Thursday, 31 July 2014

Bird motion

I was going to post some photos of puffins and a guillemot, then I remembered these and decided they were more interesting.

When creating a time lapse it always looks more natural if you use a long exposure so that the movement is fluid rather than sharp and jumpy. During the night, or other low light occasions this is fairly straight forward, but a lot of the time it’s not possible to get a slow enough shutter speed. The answer is a to use a very dark ND (neutral density) filter, I have one that is rated a 9 stops, result: an 8 sec exposure instead of 1/60 sec. As well as making time lapses you can also soft fuzzy cotton wool water, clouds scudding across the sky, or birds trails.

Kittiwakes at Bull hole

Guillemots loafing at the Wick

At night you don’t need an ND filter. Jason the assistant warden had put on the Mercury Vapour lamp (hence the colour) moth trap. It was a bit misty, so the cloud was lit up too, but you can clearly see the tracks of the Manx shearwaters as they fly past. I’m assuming that the ‘flicker’ in the trail is because of mains electric running at 50Hz. I guess I could count them and look at the exposure length! You can clearly see the wing beats though.

Manx Shearwaters flying over the moth trap

Manx Shearwaters flying over the moth trap

Great black-backed breakfast

Guillemot chick legs
Having carried out a search with quadrats we search a 10m radius for shearwater and rabbit remains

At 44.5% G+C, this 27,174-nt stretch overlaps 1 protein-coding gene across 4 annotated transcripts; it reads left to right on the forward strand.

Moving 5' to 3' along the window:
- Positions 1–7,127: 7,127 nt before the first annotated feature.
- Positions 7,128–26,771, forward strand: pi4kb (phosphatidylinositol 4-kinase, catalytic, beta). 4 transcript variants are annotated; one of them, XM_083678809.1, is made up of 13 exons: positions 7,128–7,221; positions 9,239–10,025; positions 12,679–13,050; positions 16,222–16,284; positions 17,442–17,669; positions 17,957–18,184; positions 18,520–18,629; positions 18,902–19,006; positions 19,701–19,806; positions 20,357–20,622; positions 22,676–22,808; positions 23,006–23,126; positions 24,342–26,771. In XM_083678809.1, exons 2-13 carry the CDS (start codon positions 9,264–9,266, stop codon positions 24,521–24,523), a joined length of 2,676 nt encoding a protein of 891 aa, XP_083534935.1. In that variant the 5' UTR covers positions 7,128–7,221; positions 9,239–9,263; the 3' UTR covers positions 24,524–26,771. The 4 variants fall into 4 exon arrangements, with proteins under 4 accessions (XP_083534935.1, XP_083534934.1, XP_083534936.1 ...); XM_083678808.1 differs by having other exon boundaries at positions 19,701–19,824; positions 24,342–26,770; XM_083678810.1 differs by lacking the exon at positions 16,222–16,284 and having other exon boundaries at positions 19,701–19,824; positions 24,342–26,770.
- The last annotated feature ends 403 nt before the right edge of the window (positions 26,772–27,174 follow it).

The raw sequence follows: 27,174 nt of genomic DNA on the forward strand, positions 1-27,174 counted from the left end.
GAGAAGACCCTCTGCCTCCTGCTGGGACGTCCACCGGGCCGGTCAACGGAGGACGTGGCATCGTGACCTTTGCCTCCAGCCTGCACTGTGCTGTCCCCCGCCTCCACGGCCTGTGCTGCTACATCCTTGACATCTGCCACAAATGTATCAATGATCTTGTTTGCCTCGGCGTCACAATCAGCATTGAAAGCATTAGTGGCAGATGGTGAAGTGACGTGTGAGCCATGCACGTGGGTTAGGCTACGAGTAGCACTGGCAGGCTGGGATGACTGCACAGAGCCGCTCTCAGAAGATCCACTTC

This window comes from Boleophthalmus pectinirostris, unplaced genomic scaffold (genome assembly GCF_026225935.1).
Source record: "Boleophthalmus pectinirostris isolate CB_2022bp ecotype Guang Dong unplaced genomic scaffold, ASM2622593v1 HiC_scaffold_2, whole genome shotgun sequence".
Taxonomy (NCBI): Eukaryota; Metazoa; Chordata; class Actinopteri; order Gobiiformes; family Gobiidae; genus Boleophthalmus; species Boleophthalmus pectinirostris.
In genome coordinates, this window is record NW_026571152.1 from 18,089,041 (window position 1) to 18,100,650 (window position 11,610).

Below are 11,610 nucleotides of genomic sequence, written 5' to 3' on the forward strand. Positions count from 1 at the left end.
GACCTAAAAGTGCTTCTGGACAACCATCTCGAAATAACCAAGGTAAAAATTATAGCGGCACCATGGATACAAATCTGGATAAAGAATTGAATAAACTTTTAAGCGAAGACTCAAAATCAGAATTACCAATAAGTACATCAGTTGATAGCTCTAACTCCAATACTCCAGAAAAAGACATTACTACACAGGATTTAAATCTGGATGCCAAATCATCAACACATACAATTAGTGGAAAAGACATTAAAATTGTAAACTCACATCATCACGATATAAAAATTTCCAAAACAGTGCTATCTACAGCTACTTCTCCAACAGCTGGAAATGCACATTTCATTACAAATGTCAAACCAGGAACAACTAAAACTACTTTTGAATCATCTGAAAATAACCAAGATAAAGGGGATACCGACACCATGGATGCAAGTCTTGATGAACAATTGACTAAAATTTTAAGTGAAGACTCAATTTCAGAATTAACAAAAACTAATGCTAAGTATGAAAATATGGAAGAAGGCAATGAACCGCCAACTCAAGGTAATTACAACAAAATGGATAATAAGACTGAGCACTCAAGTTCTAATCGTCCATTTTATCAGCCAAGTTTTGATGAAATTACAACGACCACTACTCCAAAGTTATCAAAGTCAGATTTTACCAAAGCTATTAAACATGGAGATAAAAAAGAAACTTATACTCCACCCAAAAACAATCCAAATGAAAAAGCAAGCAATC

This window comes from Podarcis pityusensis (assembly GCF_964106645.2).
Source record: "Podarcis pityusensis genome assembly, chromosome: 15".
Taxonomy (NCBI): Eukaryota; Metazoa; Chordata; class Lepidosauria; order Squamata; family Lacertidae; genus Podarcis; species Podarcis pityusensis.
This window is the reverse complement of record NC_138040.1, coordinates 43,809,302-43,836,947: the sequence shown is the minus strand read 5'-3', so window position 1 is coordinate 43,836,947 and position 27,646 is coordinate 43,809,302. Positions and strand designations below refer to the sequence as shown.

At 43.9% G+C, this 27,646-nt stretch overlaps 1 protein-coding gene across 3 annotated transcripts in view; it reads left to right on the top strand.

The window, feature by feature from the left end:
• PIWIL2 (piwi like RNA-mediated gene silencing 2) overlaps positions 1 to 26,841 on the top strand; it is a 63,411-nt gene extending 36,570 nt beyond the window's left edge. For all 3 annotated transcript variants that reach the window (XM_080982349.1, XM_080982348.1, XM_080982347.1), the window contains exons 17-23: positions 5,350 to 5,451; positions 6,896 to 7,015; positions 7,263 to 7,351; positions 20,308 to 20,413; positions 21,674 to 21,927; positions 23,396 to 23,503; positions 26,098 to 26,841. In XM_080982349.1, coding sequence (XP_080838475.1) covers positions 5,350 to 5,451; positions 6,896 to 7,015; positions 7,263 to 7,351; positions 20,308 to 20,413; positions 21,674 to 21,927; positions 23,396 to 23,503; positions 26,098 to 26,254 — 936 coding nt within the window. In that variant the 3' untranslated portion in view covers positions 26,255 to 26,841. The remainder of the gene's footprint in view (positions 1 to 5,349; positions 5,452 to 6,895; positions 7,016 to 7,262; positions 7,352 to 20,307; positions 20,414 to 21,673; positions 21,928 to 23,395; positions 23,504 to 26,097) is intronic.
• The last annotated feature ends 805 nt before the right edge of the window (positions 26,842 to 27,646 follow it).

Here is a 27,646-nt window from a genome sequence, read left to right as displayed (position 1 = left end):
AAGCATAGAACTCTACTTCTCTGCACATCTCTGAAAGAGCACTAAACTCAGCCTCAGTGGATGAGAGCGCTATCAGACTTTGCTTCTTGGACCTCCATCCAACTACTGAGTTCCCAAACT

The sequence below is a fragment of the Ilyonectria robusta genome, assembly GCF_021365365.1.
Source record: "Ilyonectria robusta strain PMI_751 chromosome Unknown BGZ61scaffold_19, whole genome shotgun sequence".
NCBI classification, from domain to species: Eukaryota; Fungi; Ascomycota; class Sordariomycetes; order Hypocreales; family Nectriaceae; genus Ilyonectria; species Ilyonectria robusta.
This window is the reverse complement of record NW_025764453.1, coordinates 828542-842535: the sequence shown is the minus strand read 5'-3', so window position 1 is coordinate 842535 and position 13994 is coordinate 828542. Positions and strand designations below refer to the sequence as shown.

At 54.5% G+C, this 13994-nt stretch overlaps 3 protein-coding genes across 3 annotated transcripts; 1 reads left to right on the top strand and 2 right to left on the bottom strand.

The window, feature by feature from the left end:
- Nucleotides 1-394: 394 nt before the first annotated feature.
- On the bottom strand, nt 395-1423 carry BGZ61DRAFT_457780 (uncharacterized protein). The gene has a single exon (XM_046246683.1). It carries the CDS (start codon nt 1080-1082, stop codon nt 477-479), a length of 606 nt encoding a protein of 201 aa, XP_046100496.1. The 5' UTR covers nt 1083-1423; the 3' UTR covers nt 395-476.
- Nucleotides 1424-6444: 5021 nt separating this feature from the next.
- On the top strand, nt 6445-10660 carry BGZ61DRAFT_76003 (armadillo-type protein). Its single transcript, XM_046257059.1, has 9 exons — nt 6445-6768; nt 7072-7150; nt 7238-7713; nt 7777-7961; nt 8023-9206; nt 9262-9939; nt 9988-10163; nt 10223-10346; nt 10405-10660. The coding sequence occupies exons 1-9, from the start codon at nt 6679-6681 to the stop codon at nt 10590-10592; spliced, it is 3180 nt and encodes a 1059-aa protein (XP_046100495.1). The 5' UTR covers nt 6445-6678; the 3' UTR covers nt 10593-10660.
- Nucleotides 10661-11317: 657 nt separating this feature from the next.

Now that the guillemots have gone its time to look at what the Great black-backed gulls have been eating this summer.
So far we have found plenty of Manx shearwater remains, today one nest had lots of guillemot chick remains, which included the rings that had been put on their legs to study their survival and breeding later in life. Litter also appeared, including tomato ketchup sachets, so we can only think that manxies taste good with ketchup on!
As well as gull diet work, I'm still checking the last of the Razorbills, and the Kittiwakes are starting to fledge too.
Gazing up on the heavens below

A few times this summer we have been ringing storm petrels to study adult survival. Staying up late has made a nice change to the usual early mornings, and has allowed for a bit of star gazing too. The sky would be even better if it wasn't for the light from the gas terminal, refineries and ships, all lit up like Christmas trees!